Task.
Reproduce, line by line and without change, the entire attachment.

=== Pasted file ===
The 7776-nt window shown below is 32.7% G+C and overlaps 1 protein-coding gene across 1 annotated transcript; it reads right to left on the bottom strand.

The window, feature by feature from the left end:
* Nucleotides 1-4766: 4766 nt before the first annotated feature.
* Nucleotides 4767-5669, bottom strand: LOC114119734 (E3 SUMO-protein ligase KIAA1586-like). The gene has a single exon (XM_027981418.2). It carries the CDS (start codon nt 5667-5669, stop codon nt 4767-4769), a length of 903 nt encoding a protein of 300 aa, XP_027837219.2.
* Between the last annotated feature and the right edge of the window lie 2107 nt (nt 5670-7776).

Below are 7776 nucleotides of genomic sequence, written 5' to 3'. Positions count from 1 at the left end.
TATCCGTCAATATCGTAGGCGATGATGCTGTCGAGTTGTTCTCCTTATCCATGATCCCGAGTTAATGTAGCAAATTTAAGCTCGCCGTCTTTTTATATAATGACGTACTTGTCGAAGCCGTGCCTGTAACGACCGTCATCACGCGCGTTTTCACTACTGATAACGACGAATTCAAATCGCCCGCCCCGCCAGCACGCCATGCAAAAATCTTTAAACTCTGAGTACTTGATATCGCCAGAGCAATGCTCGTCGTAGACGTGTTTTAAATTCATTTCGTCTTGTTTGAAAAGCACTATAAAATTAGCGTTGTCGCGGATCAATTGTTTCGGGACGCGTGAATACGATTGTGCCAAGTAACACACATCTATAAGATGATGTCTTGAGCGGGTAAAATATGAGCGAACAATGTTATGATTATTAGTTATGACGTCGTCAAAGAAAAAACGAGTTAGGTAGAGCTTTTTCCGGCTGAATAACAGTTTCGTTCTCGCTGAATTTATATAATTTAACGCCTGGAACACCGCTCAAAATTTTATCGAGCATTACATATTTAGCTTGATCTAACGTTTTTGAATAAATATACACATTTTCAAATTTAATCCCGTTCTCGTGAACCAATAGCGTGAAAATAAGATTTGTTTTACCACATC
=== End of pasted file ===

The 7776-nt window shown below is 32.7% G+C and overlaps 1 protein-coding gene across 1 annotated transcript; it reads right to left on the bottom strand.

The window, feature by feature from the left end:
* Nucleotides 1-4766: 4766 nt before the first annotated feature.
* Nucleotides 4767-5669, bottom strand: LOC114119734 (E3 SUMO-protein ligase KIAA1586-like). The gene has a single exon (XM_027981418.2). It carries the CDS (start codon nt 5667-5669, stop codon nt 4767-4769), a length of 903 nt encoding a protein of 300 aa, XP_027837219.2.
* Between the last annotated feature and the right edge of the window lie 2107 nt (nt 5670-7776).

Below are 7776 nucleotides of genomic sequence, written 5' to 3'. Positions count from 1 at the left end.
TATCCGTCAATATCGTAGGCGATGATGCTGTCGAGTTGTTCTCCTTATCCATGATCCCGAGTTAATGTAGCAAATTTAAGCTCGCCGTCTTTTTATATAATGACGTACTTGTCGAAGCCGTGCCTGTAACGACCGTCATCACGCGCGTTTTCACTACTGATAACGACGAATTCAAATCGCCCGCCCCGCCAGCACGCCATGCAAAAATCTTTAAACTCTGAGTACTTGATATCGCCAGAGCAATGCTCGTCGTAGACGTGTTTTAAATTCATTTCGTCTTGTTTGAAAAGCACTATAAAATTAGCGTTGTCGCGGATCAATTGTTTCGGGACGCGTGAATACGATTGTGCCAAGTAACACACATCTATAAGATGATGTCTTGAGCGGGTAAAATATGAGCGAACAATGTTATGATTATTAGTTATGACGTCGTCAAAGAAAAAACGAGTTAGGTAGAGCTTTTTCCGGCTGAATAACAGTTTCGTTCTCGCTGAATTTATATAATTTAACGCCTGGAACACCGCTCAAAATTTTATCGAGCATTACATATTTAGCTTGATCTAACGTTTTTGAATAAATATACACATTTTCAAATTTAATCCCGTTCTCGTGAACCAATAGCGTGAAAATAAGATTTGTTTTACCACATC